Nothing that has a bigger impact on us changes as fast as the media.
During my life, FM radio was created and drove radio to explosive growth. Television was created and grew rocket-like through cable and wireless technology. Likewise, the Internet and all its inter-connecting hardware and software.
While general-interest magazines died, we became over-run by special interest magazines of every type. We’ve watched the daily newspaper, for which I have great affection, suffer decline in reach, impact and quality.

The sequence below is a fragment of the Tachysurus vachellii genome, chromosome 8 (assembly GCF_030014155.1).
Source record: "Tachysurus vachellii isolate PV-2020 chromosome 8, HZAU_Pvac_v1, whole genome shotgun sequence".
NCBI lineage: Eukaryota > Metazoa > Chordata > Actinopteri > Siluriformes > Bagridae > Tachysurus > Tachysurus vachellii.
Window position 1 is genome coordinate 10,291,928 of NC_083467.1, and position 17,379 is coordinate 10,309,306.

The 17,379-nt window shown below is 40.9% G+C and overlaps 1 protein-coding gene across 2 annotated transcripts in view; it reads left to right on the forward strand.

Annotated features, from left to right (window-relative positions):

And with each new medium and each new phase, there are those who say, “this changes things.”
But it doesn’t really. Media are only messengers. Media changes only the method of delivery. And the value of a medium is directly proportionate to the value of the latest message it delivers.
During this perpetual upheaval in media – and its measurable improvement in speed, accessibility, portability and technical quality of both audio and video – at issue is whether the quality of the message has improved at anywhere near that of the messengers.
Education today focuses far more on hardware and software. It focuses far less on creating the message. And we already misunderstand each other at the speed of light.
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